After that first season, my notes were transferred into the sleeves of certain LP covers (the “Stardust” soundtrack being one of them!) which were stored in vinyl record cases. Furthermore, I had also sellotaped some to the inside of a few blank VHS videotape slipcases for safekeeping.  I then rediscover that at least 4 scenes in the completed audio drama had been originally developed because of the basic note-taking that I had made during my 2nd season at Wonderwest World: 

The ‘Ayr’ Scenes

I turn once again to the signed A4 promo of The Cast of “That’ll be the Stardust!”. There are 3 of the voice actors who trigger my thoughts back to my original notes.  I refer to these as the ‘Ayr’ scenes because they were devised during my time there in 1991. However, I must stress that the concept doesn’t have anything to do with the seaside town (or Butlins Ayr for that matter!). The 3 voice actors now become my focus: 

MADELEINE HAVELL – 1st row, centre on the promo. My Leading Lady simply because she was the first recruit and she voiced many characters – including Jimmy’s girlfriend, Julie Coleman, and her interpretation of his father’s French girlfriend, Danielle (originally played by Ines Des Longchamps in “Stardust”) is spellbinding. Maddie is also featured in “The Making of…” Documentary and we later did a promotional show together at CityBeat Radio in London. She is a talented lady whom I enjoyed working with very much, and the chemistry created for our characters was a major highlight of the eventual audio drama recording. The original notes for the following scene featured Jim and Danielle – it was some form of reunion between the characters. I actually wrote the notes for this in the DJ booth in the venue formerly known as Harlequinns at Wonderwest World and immediately placed the notes inside the cover of the 2-LP “Stardust” soundtrack in my record case. However, 16 years later, in 2007, the concept shifted focus to the life of Jim’s son and this was developed especially for Jimmy’s reunion with his girlfriend, Julie. It is one of my favourite Maddie-Tony scenes in the production. I am so proud of our work together on this one (click image below):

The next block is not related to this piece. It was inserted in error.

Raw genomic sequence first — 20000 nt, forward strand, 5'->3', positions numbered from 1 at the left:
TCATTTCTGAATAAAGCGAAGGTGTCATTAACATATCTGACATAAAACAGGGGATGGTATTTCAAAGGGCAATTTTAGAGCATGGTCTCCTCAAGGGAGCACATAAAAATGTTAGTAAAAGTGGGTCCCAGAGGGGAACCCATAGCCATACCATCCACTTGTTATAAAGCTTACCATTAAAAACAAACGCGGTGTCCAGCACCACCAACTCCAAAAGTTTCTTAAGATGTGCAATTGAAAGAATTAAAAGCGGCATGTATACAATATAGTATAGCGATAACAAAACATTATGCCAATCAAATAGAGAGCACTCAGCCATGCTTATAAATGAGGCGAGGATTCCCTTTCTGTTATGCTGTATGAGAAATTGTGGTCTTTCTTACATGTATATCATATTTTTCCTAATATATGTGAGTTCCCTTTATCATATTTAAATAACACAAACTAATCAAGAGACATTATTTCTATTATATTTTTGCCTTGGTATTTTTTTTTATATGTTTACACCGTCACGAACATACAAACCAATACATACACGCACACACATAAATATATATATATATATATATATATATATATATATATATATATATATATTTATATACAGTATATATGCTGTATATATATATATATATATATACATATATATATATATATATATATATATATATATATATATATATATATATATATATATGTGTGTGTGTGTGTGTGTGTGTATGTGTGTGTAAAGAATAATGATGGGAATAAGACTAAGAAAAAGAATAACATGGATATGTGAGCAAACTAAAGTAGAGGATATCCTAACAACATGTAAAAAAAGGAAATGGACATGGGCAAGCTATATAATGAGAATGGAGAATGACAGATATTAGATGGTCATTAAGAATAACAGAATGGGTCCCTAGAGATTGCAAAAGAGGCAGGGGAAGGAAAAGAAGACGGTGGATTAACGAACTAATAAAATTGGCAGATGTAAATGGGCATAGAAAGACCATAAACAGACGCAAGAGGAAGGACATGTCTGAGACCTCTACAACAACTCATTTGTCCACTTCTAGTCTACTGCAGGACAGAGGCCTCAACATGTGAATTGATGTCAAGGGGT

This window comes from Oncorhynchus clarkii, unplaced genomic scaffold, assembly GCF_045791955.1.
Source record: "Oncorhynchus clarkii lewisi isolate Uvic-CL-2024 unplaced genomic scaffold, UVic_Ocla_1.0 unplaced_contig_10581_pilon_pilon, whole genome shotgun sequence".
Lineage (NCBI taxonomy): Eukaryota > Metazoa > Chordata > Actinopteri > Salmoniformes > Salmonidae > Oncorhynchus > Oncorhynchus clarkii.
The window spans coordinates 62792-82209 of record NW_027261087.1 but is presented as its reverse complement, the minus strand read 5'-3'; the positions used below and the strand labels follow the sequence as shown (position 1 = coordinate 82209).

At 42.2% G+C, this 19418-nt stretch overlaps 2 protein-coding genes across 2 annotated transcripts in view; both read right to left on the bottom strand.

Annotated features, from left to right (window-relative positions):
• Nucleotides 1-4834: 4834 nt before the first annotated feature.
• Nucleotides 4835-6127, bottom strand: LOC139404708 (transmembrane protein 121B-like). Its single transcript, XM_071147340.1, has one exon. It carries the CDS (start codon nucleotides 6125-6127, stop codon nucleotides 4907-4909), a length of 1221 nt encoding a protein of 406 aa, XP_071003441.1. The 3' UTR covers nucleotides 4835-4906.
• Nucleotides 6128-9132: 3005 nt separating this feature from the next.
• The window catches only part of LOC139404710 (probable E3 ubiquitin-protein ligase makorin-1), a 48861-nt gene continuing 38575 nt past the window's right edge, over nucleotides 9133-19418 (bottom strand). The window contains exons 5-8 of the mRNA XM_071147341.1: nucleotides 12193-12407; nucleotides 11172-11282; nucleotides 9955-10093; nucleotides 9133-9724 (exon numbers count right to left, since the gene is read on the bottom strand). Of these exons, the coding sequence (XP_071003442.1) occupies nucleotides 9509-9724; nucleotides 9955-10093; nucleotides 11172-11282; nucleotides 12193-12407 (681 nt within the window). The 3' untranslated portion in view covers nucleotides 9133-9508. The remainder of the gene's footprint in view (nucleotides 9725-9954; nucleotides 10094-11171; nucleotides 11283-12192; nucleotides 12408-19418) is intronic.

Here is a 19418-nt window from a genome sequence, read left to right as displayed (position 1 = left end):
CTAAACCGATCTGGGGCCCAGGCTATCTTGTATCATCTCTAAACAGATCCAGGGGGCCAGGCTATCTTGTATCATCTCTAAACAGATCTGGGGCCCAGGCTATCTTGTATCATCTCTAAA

“Our performance has several layers to it which define the
scene beautifully.”
– Madeleine Havell. 

Incidentally, you can check out Madeleine’s fabulous showreel at the following link: 

HOLLY MACDONALD (née Magrath) – 2nd row, 1st pic on the promo. A most welcome addition to The Cast. Her opening scene of the audio drama with Alma Simpson sets the bar high. Holly and I shared creative chemistry in our approaches to production and characterisations. We continue that same approach with the “When September Falls” project today. Holly is a very supportive and approachable individual who also proves to be versatile with any aspect of creativity. I love our ‘brotherly-sisterly’ friendship which has continued through the years. Her support of my mental health issues has been reassuring. We have another voice recording project on the ‘back burner’ which will also feature Holly’s young son, Hudson. Now, for your ears only, here’s the aforementioned flashback scene – the original notes of which were made during an individual train journey from Ayr to Glasgow sometime in September/October ’91. The scene features Alma as Mrs Maclaine (Jim’s mother/Jimmy’s Grandmother) and Holly as Jean (Terry Sutcliffe’s girlfriend/future wife who had a fling with Jim the night before his wedding to Jeanette (Terry’s sister)) – click image below: 

Next up, it’s a chalet-scribed concoction from ’91 which eventually developed into Holly and I as Cathy Menary and Jimmy, respectively, in a scene in which Holly’s performance comes across as very Tarantino-esque. But she confirms: “That’s down to your writing!”. Here we are (click image below):

DOMINIC CONNOLLY – the ‘man in the middle’ in the promo and a last-minute addition to the production. Dominic is the eldest son of screenwriter Ray Connolly. He portrayed the young Jimmy Maclaine jr. as a 6-year-old in “Stardust” back in 1974. In “That’ll be the Stardust!” he voices the part of Jim Maclaine (father of Jimmy, originally portrayed by David Essex in both films) in flashback sequences. When I first viewed “Stardust” in 1985 and observed the scene in which young Jimmy is attending his grandmother’s funeral while the chaos and disturbance caused by the girl fans of his rockstar father unfolded around him, it prompted me to ask myself the following questions:

How would this bedlam involving fan worship affect a child like Jimmy? Would it become a psychological trauma? And just what kind of effect would his father’s presence have on him in that situation? 

I considered the possibility that Jimmy’s mother (Jeanette) may not have explained to him who his father was – especially knowing what kind of effect his father’s presence would have on such an occasion. I also considered what Jimmy’s future may have held in store for him while coping with his childhood experience of this situation. Therefore, this became my approach to writing and producing “That’ll be the Stardust!”.